What is The Phelan-McDermid Syndrome?
What is Phelan-McDermid Syndrome?
Phelan-McDermid Syndrome (PMS) is a rare genetic condition caused by a deletion or other structural change of the terminal end of chromosome 22 in the 22q13 region or a syndrome-causing mutation of the SHANK3 gene. PMS is sometimes called 22q13 Deletion Syndrome. The deletion or mutation causes many different yet related symptoms that vary from person to person. It can occur randomly (de novo) or be inherited from a parent who carries a related genetic change.
What are some of its characteristics?
Because the genetic changes vary, the symptoms of PMS vary too and can cause a wide range of medical, intellectual, and behavioral challenges. The most common characteristics found in those with PMS are an intellectual disability of varying degrees, delayed or absent speech, low muscle tone, motor delays, and epilepsy.
People diagnosed with PMS also have moderate to severe developmental and intellectual impairment, most do not develop functional language, and about 75 percent have been diagnosed with an Autism Spectrum Disorder. Sleep disorders are commonly reported, as are difficulties with toilet training, and problems with eating. About 40% of people develop seizures.
Common facial characteristics include dolichocephaly (a head shape that is longer than usual, from front to back), flat midface, wide brow, wide nasal bridge, deep-set eyes, full cheeks, puffy eyelids, long eyelashes, and bulbous nose. Large fleshy hands, dysplastic toenails, sacral dimple, and large, differently formed ears are frequently observed.
Is there a cure or treatment?
There is no cure or treatment specifically for PMS, but there are ways to manage many of the symptoms. Researchers are working to improve our knowledge of PMS and to find drugs and therapies that can help people affected by PMS.
The gene SHANK3 is located within the affected 22q13 segment of the chromosome and is thought to be the most important gene in causing PMS. Some people with PMS don’t have a deletion, but instead have a misspelling in the SHANK3 gene, called a mutation. Mutations are also typically new events and not inherited from a parent.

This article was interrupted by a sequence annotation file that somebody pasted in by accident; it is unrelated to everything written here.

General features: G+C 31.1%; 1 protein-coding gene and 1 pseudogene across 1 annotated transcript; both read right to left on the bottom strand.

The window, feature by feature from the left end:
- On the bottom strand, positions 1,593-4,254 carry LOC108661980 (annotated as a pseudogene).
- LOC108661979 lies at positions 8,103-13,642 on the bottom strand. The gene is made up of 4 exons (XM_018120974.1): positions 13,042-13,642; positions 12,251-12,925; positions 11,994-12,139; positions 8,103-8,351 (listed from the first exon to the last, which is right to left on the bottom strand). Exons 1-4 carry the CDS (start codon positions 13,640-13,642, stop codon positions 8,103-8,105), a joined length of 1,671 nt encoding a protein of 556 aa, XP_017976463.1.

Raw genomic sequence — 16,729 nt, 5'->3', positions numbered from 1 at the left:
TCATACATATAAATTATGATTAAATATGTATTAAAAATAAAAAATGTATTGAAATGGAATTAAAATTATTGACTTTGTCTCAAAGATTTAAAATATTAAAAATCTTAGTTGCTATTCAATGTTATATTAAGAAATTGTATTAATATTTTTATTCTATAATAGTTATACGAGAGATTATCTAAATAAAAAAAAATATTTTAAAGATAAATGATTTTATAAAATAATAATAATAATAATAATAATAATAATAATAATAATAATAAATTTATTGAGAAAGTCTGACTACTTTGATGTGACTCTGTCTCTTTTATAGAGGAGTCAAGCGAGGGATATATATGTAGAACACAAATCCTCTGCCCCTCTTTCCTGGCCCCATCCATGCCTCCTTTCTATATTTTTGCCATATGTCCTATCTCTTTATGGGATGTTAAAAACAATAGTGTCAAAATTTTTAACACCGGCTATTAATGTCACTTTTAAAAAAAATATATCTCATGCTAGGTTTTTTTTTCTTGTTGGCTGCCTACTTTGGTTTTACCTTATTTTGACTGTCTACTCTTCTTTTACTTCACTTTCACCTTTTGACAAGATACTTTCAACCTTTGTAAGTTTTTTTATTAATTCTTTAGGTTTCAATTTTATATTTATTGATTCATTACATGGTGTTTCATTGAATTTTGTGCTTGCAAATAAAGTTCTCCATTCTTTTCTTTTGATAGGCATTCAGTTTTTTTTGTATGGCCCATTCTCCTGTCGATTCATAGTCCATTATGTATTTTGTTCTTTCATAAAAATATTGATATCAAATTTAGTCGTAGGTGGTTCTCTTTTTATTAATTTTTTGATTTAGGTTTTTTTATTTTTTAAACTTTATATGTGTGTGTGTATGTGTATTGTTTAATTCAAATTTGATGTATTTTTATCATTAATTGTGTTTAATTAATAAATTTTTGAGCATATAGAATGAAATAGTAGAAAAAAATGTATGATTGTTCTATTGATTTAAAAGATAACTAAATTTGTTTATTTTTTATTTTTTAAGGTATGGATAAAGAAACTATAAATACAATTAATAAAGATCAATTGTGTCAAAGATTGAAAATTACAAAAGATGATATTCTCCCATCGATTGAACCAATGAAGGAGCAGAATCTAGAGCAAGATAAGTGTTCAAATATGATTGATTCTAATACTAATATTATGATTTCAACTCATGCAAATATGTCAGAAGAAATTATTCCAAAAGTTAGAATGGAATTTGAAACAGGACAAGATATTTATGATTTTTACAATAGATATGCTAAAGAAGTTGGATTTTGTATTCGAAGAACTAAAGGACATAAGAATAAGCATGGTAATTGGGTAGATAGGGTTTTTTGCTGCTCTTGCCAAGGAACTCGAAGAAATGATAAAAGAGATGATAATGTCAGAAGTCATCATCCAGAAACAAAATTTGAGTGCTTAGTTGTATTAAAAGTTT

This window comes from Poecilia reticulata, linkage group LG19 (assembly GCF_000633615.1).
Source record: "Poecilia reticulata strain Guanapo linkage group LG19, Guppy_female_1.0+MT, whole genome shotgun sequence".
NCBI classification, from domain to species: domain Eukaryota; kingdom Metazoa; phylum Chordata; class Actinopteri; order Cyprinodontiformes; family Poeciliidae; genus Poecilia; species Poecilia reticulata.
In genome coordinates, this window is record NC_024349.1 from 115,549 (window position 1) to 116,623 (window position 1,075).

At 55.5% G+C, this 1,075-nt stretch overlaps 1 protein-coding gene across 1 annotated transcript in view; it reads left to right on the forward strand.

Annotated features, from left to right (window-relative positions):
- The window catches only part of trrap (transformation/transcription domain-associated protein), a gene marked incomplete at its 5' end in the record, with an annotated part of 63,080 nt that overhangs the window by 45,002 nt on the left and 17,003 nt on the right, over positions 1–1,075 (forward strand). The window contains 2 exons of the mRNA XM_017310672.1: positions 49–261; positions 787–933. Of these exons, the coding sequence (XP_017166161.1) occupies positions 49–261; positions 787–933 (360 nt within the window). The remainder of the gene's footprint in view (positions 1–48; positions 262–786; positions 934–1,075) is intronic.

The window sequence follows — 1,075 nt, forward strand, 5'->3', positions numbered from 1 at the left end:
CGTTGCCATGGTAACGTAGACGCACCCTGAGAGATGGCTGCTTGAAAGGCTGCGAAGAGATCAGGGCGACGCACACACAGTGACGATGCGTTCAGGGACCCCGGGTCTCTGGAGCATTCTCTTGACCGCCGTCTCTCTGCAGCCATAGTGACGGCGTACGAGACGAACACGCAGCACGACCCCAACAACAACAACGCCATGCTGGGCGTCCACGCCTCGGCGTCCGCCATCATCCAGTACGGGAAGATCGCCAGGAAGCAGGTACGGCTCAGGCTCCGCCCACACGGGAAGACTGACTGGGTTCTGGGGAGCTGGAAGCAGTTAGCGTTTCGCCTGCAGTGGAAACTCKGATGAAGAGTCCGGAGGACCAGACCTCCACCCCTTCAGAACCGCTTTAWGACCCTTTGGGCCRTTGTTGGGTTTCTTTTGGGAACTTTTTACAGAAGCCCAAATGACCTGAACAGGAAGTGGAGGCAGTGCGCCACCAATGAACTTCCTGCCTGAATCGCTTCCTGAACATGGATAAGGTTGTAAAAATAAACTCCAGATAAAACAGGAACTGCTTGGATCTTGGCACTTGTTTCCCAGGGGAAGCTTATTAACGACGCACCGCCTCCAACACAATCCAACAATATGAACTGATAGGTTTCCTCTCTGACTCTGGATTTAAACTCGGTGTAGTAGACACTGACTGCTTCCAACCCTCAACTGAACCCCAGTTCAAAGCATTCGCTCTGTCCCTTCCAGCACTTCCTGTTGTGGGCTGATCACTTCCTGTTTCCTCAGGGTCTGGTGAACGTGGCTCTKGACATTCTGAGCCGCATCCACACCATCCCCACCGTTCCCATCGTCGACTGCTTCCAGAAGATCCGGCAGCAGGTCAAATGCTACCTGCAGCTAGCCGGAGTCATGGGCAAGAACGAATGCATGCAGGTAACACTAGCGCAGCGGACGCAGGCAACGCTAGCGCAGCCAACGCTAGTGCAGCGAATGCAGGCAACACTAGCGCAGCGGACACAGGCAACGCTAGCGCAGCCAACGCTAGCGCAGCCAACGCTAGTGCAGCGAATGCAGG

Families may come across several different descriptions of this syndrome based on varying genetic descriptions and varying symptoms. Therefore, those who receive a genetic report showing a pathogenic mutation of SHANK3 or deletion on the 22q13 region of chromosome 22 are encouraged to join the Phelan-McDermid Syndrome Foundation.
How common is PMS?
It’s unclear how many cases of PMS there are in the world, and the Phelan-McDermid Syndrome Foundation does not have a reliable estimate. It is estimated that 1percent of people with autism have Phelan-McDermid Syndrome. That means that between 1/8,000-15,000 (including 22q13.3 deletions and SHANK3 gene variants) have PMS. However, this may be an underestimate since not all patients with PMS will present with autism.
As of February 2018, PMSF’s membership and International Patient Registry include more than 1,800 individuals who have been diagnosed with PMS. However, the syndrome is under-diagnosed, and this number does not reflect all of the diagnosed cases, but PMSF does have the largest PMS membership in the world.
How to Learn more
For more information about PMS, go to www.pmsf.org.
Contact the Phelan-McDermid Syndrome Foundation at firstname.lastname@example.org.
This article was submitted by Nick Assendelft
Vice-president, Phelan-McDermid Syndrome Foundation
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